The Cure Of The Passions And The Origins Of The English Novel by Geoffrey SillThe Cure Of The Passions And The Origins Of The English Novel by Geoffrey Sill

The Cure Of The Passions And The Origins Of The English Novel

byGeoffrey Sill

Paperback | November 2, 2006

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This new study examines the role of the passions in the rise of the English novel. Geoffrey Sill examines medical, religious, and literary efforts to anatomize the passions, paying particular attention to the works of Dr. Alexander Monro of Edinburgh, Reverend John Lewis of Margate, and Daniel Defoe, novelist and natural historian of the passions. He shows that the figure of the "physician of the mind" is prominent not only in Defoe's novels, but also in those of Fielding, Richardson, Smollett, Burney, and Edgeworth.
Geoffrey Sill is Associate Professor of English and Chair of his department at Rutgers University in Camden, New Jersey. He is the author of Defoe and the Idea of Fiction (1983) and the editor of Walt Whitman of Mickle Street (1994) and other books. He is the Defoe editor of The Scriblerian and an active member of the American Society ...
Title:The Cure Of The Passions And The Origins Of The English NovelFormat:PaperbackDimensions:272 pages, 8.98 × 5.98 × 0.63 inPublished:November 2, 2006Publisher:Cambridge University PressLanguage:English

The following ISBNs are associated with this title:

ISBN - 10:052102790X

ISBN - 13:9780521027908


Table of Contents

List of illustrations; Acknowledgments; Introduction: the passions and the English novel; 1. The physician and the mind from Zeno to Arbuthnot; 2. The heart, the Holy Ghost, and the ghost of Michael Servetus; 3. Alexander Monro and the anatomist's gaze; 4. Defoe and the natural history of the passions; 5. Crusoe in the cave: family passions in Robinson Crusoe; 6. The sinner, the saddler and the brewer's wife: three case studies in desire; 7. 'Surprised by his passions': the ghost of Servetus and the reverend John Lewis; 8. 'Mr Jones had somewhat about him': Henry Fielding and the moral sense; 9. Burney, Richardson, and the 'extirpation' of the passions; Epilogue: Belinda and the end of the origins; Appendix 1. Who was 'Betty'?; Appendix 2. Who was 'Sir Benjamin Hodges'?; Appendix 3. The history of the 'history of the life of Servetus', told in letters; Bibliography; Index.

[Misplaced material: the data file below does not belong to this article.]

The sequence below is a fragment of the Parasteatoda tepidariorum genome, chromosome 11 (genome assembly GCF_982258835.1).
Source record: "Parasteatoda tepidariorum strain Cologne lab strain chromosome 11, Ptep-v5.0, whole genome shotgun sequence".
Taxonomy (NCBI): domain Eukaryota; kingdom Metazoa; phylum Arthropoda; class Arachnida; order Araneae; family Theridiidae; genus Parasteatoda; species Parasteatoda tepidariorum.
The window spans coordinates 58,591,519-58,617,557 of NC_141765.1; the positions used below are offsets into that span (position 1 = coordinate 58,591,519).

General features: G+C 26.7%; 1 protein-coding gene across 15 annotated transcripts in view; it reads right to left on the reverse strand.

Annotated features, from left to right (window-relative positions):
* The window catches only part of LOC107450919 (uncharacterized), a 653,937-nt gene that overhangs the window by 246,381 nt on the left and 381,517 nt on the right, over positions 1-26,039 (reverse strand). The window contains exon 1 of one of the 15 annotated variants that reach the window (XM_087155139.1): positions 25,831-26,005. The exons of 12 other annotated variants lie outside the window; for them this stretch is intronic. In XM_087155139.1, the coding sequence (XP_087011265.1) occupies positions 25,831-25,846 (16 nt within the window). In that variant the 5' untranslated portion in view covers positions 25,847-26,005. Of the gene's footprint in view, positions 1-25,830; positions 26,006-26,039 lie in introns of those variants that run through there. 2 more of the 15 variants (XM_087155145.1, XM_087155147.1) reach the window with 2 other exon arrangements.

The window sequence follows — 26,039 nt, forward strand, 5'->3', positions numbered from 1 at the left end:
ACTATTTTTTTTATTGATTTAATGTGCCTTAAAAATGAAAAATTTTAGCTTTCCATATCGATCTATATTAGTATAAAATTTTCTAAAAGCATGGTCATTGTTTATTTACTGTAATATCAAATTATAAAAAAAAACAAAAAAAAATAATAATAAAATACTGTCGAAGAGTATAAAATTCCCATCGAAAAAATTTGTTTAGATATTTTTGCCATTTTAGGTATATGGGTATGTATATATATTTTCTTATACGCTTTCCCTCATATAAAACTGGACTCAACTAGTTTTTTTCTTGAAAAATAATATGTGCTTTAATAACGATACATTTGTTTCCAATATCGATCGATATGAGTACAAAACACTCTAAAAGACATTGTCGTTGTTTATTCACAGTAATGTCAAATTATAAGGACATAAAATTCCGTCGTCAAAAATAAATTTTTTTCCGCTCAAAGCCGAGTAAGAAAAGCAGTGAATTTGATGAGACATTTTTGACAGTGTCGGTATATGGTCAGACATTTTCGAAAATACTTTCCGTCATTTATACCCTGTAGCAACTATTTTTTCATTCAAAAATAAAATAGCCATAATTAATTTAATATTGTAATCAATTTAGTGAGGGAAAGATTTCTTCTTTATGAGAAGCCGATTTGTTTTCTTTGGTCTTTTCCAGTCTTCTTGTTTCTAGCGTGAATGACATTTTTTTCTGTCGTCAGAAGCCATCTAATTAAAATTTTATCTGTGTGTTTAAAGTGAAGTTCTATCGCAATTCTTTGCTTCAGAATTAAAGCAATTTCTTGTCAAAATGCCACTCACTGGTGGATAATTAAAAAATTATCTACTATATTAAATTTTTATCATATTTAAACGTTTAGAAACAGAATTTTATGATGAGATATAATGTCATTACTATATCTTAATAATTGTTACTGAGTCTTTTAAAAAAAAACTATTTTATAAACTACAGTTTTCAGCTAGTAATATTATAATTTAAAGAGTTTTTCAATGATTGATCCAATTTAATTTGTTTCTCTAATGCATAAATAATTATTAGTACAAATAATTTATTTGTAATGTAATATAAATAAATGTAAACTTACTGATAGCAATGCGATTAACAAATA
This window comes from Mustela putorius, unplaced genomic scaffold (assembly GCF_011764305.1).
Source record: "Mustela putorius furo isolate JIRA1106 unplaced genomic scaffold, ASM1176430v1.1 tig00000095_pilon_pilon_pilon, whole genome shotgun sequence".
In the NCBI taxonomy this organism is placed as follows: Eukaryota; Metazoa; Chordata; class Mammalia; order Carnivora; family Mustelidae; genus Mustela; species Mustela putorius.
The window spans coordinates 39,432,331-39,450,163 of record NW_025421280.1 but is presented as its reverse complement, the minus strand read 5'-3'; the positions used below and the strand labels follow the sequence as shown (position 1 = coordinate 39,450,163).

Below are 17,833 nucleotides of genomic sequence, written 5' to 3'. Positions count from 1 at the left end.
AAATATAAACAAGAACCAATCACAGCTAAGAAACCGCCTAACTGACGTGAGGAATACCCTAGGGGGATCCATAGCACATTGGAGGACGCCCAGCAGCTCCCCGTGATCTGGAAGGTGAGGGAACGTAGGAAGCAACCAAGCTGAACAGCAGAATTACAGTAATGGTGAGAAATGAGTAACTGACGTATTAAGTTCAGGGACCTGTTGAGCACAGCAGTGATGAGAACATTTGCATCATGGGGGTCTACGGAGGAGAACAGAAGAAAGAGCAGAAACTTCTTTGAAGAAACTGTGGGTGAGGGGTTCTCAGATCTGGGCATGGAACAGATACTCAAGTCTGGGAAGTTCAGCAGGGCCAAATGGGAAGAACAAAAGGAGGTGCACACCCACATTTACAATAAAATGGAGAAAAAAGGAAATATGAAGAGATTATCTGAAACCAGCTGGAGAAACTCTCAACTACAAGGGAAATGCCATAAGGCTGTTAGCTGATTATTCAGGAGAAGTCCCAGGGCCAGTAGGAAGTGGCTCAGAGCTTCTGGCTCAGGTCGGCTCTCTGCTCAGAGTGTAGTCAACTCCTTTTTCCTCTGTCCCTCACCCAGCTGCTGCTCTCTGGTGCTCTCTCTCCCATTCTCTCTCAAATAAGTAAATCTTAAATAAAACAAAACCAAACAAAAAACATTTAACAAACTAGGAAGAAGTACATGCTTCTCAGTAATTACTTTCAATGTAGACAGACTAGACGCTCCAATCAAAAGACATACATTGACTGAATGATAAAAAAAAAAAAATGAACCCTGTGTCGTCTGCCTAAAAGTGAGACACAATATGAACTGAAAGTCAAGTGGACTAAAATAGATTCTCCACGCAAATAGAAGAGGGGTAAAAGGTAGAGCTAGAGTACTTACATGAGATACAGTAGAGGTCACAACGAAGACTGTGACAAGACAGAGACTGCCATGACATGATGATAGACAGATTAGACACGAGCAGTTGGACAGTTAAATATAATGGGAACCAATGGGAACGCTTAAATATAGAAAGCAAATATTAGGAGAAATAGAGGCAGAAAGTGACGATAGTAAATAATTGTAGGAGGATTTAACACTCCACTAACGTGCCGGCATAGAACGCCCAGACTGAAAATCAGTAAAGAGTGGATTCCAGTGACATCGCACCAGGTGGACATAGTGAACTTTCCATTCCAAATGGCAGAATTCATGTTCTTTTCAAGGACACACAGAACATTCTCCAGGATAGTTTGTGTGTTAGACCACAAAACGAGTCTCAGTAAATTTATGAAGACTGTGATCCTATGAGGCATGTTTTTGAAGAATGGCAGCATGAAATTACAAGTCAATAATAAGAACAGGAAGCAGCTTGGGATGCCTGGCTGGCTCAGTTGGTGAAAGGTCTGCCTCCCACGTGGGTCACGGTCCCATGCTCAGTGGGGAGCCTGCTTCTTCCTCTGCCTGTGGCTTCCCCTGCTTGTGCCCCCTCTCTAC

Editorial Reviews

"The author especially excels in combining extraliterary texts and contexts with fiction, from which he draws new and often stunning conclusions." Zeitschrift fuer Anglistik und Amerikanistik